After ‘health and wellness’ and hard seltzers, the world’s drinkers are being warned to brace themselves for the next big craze: Ginfandel.
The cult brand has been breaking all kinds of sales records across the States, and describes itself as ‘a lifestyle combination of artisan spirit and the taste of California.’
Critics have been less kind, with one calling the gin/zin hybrid ‘a Franken-wine’s monster that’s equal parts industrial alcohol, cynicism and the dregs of the wine lake.’
Founder of the brand, Californian ‘ginfandelista’ Annette Gain, said the drink was the result of a change in her lifestyle during lockdown earlier this year.
‘Like couples everywhere, my husband and I like to share a bottle of wine on a Friday night,’ she told Fake Booze. ‘It helps us get over the relentless misery of our work life, and encourages our weekly half-hour drunken fumble.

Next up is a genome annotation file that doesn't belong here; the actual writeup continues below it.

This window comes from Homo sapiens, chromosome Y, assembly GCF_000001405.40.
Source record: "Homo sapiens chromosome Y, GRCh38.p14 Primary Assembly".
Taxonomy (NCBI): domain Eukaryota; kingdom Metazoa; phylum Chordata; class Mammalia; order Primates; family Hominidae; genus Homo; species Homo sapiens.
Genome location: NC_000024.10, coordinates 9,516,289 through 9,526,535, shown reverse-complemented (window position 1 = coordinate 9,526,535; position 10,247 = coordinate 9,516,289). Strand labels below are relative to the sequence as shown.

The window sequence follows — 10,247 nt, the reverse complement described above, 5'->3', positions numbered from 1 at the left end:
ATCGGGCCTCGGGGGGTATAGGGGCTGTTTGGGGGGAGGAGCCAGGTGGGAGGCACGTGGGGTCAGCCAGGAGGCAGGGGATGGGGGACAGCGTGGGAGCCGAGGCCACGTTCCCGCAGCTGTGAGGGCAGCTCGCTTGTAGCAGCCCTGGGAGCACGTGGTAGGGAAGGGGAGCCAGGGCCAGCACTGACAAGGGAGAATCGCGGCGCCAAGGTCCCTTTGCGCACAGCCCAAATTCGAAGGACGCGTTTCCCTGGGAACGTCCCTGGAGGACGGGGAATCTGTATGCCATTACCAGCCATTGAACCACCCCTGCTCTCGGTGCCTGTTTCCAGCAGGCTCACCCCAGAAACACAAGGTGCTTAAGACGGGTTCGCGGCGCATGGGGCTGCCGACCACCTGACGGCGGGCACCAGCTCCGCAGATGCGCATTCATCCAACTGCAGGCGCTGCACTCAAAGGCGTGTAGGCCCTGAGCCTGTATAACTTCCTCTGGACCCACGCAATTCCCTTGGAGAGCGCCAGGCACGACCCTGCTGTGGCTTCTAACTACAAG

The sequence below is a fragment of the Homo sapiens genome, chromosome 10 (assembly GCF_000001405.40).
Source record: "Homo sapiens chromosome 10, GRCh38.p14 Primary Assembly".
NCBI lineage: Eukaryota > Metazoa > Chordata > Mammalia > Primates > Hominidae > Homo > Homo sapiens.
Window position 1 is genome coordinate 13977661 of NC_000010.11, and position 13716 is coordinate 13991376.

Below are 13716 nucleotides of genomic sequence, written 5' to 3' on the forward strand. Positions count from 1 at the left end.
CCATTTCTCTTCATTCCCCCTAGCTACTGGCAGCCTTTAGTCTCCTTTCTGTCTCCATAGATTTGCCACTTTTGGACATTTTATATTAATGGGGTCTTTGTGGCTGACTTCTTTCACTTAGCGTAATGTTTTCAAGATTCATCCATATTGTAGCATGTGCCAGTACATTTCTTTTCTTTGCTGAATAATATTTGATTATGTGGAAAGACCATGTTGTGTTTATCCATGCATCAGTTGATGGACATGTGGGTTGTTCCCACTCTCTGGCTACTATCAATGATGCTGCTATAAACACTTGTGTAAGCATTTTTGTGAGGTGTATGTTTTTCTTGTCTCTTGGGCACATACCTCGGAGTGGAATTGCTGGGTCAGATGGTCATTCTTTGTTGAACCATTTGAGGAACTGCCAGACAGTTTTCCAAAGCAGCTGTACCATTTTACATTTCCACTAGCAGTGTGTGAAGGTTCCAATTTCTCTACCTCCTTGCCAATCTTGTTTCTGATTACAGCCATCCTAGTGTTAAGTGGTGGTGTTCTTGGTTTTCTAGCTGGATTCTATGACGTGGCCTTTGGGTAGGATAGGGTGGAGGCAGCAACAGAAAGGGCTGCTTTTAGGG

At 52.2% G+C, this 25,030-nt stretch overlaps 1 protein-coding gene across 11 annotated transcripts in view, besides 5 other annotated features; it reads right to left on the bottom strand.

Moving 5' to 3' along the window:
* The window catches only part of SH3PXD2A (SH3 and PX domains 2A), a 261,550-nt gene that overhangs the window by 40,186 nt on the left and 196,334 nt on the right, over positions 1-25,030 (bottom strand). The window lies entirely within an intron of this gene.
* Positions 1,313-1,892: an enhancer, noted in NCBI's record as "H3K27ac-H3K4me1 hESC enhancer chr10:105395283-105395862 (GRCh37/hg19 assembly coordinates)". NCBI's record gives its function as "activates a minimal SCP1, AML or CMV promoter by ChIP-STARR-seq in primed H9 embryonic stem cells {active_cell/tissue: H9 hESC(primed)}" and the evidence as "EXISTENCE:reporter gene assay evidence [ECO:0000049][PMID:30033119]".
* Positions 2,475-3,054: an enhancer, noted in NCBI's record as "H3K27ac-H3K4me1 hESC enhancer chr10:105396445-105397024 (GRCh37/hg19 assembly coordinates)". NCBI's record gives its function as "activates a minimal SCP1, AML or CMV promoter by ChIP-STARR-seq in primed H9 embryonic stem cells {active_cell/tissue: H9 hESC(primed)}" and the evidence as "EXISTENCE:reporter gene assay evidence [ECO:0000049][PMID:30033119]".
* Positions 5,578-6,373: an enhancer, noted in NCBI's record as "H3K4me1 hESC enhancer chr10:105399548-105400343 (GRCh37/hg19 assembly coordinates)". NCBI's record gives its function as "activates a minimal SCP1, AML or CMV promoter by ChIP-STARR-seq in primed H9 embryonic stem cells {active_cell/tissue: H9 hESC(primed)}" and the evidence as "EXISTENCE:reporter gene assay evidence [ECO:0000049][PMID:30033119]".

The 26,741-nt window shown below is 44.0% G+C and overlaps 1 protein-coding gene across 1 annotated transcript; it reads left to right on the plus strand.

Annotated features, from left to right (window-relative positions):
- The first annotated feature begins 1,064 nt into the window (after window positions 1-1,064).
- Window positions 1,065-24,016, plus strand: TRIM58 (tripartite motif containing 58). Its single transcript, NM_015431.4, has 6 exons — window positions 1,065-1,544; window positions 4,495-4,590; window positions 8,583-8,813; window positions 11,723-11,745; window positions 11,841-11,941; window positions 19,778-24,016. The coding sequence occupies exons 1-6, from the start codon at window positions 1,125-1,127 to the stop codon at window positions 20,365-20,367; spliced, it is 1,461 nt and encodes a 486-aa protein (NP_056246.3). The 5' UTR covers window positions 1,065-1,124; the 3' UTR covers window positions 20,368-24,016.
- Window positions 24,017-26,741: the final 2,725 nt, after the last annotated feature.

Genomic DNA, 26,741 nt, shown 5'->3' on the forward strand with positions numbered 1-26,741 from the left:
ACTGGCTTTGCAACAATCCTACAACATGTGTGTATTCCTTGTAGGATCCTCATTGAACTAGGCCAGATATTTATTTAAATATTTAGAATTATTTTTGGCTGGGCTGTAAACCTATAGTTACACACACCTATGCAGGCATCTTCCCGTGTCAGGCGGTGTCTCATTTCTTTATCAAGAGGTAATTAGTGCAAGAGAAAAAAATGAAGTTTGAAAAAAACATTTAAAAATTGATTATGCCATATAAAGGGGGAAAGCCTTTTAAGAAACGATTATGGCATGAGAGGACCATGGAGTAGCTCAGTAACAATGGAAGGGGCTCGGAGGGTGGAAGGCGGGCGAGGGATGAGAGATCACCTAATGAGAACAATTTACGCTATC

‘But during lockdown I noticed my alcohol tolerance becoming akin to that of a Boston longshoreman. So I took to adding a few shots of overproof spirits to my Friday night tipple. And hey presto! ‘Ginfandel’ was born!’
Marketed as ‘the stylish way to obliteration’, Ginfandel has sold nearly two and a half million bottles in its first month of release thanks to a substantial Instagram and Twitter following majoring on the hashtag #iwanttoforget.
Red, white and, of course, blush versions are already available, with importers across the world scrabbling to get exclusive rights in their country.
‘Of course it tastes terrible,’ said Helmut Herr of German importers Kapfitz-Wehritt. ‘But you should not underestimate just how miserable everyone is at the moment. 90% of people need to get quickly and quietly ratted at least once a week, and if you can tap into that, you’re made.’
Gain is already working on her next project, ‘Rumpagne’.
Released in November it is being pitched as ‘the stylish way to cope with your family at Thanksgiving or Christmas’ with the hashtag #ihatemylife.